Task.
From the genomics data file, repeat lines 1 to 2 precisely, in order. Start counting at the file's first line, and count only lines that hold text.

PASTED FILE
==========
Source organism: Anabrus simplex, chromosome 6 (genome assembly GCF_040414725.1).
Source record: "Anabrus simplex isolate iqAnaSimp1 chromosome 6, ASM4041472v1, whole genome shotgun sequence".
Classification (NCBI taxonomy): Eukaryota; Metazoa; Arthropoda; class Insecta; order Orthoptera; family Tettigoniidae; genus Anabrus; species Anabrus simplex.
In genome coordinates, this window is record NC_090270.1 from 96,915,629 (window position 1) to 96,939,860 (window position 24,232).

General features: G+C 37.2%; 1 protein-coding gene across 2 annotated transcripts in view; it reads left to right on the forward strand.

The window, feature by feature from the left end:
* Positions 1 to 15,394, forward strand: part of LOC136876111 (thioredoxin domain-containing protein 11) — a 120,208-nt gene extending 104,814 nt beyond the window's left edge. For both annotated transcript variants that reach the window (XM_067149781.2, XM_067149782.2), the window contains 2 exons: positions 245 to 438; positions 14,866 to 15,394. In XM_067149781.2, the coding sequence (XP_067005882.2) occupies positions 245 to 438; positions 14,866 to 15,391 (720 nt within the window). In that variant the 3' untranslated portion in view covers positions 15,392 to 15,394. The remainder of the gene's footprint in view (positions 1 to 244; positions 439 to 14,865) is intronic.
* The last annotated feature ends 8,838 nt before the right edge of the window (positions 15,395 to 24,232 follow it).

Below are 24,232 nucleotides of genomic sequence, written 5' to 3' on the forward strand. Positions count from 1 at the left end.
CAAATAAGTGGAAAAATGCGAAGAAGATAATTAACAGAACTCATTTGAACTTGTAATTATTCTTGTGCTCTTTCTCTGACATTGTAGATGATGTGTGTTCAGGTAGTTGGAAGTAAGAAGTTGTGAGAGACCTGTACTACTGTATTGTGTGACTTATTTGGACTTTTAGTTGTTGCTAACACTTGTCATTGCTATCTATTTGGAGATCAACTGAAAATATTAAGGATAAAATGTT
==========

Source organism: Anabrus simplex, chromosome 6 (genome assembly GCF_040414725.1).
Source record: "Anabrus simplex isolate iqAnaSimp1 chromosome 6, ASM4041472v1, whole genome shotgun sequence".